He was knighted at Whitehall on Friday, 14 November 1673, at 5 a.m. (from Mr Robert Hooke, the next day).
In 1669, Dr Christopher Wren was invited by the Bishop of Salisbury [Seth Ward] where he made a particular survey of the cathedral church. He was at least a week about it, and a curious discourse it was: it was not above two sheets. Upon my writing the Natural History of Wilts, I had occasion to insert it there, and they told me that it was lent to somebody -- they could not tell to whom. But in February last Mr Cole thinks it not unlikely that Mr Nash (the surveyor of the fabric) of Salisbury may have that paper. I desired him to enquire but have not yet received any answer.
Dr Christopher Wren has put a trick on us, as it seems; for he has made himself a year younger than indeed he is, though he need not be ashamed of his age, he has made such admirable use of his time. I
met the other day accidentally with the parson of Knoyle, who justifies the register, and not only so but proves it by his neighbour that was his nurse and her son that suckled with him -- evidence notorious.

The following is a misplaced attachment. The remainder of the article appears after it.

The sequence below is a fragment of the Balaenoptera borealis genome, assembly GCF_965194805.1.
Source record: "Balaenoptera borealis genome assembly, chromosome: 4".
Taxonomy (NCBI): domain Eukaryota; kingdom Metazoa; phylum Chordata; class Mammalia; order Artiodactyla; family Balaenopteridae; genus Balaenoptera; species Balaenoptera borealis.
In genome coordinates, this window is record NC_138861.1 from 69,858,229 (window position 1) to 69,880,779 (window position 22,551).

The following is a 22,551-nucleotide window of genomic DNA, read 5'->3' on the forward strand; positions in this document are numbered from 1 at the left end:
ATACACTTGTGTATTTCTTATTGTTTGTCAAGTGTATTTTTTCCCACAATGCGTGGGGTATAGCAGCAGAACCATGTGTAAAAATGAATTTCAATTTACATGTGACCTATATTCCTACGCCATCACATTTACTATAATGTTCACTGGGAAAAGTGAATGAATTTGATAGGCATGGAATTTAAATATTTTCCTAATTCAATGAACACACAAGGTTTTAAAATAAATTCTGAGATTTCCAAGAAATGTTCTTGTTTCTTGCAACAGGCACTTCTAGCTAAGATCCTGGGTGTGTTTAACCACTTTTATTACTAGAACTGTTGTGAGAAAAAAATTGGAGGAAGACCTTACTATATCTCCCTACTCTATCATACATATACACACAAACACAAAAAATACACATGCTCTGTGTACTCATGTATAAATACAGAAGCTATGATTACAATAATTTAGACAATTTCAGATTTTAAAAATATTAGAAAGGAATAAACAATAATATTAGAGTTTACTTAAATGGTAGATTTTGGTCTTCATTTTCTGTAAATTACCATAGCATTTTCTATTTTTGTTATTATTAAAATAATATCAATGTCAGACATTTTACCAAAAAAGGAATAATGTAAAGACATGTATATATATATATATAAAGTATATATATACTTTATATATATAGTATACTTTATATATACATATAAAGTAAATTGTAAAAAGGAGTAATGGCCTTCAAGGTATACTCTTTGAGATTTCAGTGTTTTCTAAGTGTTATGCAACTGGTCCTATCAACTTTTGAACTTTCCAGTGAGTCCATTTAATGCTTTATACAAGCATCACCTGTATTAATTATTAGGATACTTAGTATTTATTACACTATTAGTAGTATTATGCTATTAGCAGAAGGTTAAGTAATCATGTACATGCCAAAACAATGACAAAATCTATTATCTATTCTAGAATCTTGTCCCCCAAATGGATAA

It ought never to be forgotten, what our ingenious countryman Sir Christopher Wren proposed to the silk stocking weavers of London, viz a way to weave seven pair or nine pair of stockings at once (it must be an odd number). He demanded four hundred pounds for his invention; but the weavers refused it, because they were poor, and besides, they said it would spoil their trade; perhaps they did not consider the proverb that light gains, with quick returns, make heavy purses. Sir Christopher was so noble, seeing they would not adventure so much money, that he breaks the model of the engine all to pieces, before their faces.